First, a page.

Imagine that the gods and goddesses, our divine parents prove to be imminently practical in the way they have created us, and intended our structure (structural design) to teach what we need to know. This would yield to the study of human anatomy a kind of special status. For instance, suppose we were to note that our teeth are symmetical in several ways, that each of us (male and female) bear 32 teeth, and this means that the minimum required for ordinary discourse (communication) is 64. Now let us add to our equation that many of the sounds we make (morphemes) that we form involve the use of our teeth.
Imagine that the number of letters in our grasp of the ideal alphabet has been handed to us, and that it stands at 64, the same number as the letters in the DNA “alphabet.” That is, if you add the number of teeth found in one male and one female adult — 2 forms the complementary minimum for the production of human life (DNA recombination) — we would have 64. The only letter we have in our alphabet that is formed in a part of the body not from the mouth or throat is the letter “N” in English. Coincidentally, this “wrongful” (unfitting) letter leads the words in English most often indicating no-reference — No, not, never, negative, negation, the prefix “non-“, none, neither, etc.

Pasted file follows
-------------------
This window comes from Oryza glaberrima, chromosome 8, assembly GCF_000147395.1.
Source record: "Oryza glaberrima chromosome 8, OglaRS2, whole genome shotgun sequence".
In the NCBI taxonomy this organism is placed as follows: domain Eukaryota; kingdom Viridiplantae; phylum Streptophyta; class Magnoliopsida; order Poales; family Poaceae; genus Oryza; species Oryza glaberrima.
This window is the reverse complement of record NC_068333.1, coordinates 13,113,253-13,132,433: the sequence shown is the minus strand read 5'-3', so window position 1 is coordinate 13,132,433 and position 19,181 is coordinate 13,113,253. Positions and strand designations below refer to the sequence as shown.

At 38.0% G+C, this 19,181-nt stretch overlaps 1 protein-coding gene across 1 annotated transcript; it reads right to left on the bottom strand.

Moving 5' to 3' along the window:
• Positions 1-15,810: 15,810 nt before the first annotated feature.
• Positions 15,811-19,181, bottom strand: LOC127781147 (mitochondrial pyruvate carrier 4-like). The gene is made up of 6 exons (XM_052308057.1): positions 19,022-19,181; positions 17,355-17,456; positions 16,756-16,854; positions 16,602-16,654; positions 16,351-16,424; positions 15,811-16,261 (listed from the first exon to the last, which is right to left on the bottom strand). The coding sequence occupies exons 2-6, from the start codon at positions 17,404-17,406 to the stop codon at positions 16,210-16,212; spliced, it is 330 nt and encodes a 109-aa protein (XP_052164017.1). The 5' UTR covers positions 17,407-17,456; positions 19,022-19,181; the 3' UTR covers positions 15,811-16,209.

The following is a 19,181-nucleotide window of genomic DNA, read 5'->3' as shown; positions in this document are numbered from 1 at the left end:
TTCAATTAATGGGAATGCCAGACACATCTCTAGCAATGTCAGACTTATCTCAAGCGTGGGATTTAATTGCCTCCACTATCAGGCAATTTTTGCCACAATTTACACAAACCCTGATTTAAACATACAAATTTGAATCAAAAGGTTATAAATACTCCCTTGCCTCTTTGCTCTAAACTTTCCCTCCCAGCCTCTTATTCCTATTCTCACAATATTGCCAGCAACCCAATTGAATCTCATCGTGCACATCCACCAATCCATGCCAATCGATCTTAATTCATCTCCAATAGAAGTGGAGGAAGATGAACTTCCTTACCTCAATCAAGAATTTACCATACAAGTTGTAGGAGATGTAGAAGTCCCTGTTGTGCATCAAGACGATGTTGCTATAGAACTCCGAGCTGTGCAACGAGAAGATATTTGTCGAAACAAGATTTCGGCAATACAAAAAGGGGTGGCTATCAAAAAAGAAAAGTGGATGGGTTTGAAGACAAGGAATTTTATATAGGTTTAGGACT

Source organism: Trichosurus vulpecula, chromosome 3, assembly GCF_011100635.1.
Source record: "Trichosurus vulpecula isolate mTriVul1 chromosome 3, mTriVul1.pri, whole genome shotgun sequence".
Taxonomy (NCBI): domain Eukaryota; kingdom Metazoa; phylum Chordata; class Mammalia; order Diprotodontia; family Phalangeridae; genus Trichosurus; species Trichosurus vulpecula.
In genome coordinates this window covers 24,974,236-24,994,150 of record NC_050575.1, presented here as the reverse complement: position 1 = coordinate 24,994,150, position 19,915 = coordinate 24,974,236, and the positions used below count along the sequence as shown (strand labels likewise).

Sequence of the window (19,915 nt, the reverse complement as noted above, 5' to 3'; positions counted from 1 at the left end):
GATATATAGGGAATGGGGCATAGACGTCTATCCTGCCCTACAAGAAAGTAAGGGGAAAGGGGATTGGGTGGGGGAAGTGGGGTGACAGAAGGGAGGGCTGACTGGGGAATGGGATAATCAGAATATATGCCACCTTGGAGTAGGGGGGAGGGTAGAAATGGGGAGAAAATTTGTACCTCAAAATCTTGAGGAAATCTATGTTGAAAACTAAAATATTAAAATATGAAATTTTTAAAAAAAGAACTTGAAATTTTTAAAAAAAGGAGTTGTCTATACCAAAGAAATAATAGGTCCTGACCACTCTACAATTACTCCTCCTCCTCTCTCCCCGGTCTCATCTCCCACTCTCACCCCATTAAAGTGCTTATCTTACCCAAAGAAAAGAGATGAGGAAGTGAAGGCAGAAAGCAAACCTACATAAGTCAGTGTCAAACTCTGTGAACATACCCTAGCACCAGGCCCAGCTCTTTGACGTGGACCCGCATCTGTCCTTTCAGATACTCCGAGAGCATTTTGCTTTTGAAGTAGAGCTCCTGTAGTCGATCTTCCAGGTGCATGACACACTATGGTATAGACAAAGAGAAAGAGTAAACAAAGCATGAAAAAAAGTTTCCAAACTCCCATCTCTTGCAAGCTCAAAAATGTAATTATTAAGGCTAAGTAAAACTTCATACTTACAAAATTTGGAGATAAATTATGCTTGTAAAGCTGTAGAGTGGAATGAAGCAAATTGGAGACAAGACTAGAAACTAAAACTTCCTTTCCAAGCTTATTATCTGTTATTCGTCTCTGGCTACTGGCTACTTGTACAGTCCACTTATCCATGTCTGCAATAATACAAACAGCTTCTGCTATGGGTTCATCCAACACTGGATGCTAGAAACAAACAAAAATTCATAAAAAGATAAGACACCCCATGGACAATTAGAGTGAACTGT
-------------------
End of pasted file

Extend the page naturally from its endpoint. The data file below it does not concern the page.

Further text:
In short, I believe that so far, the ideal language forms eight sets of 8 letters that are symmetrical. This follows the pattern of our teeth (and the language of DNA). Whether these letters should show as (two-fold) diphthongs (that is, as two letters that combine to make one sound, like “ph” in “philadelphia” makes the sound of the letter “f”), I remain unsure. As far as I know, the Russian tongue has 33 letters, and is the only one that approximates 32.
The letters should bear (be composed of) straight lines only (these resolve most easily to the reading eye and create greater clarity), and each should receive careful scrutiny as to it symbolic meaning. The alphabet should use only majuscules (capital letters, not lower case) that can reduce a little in size for the sake of economy — more letters per page.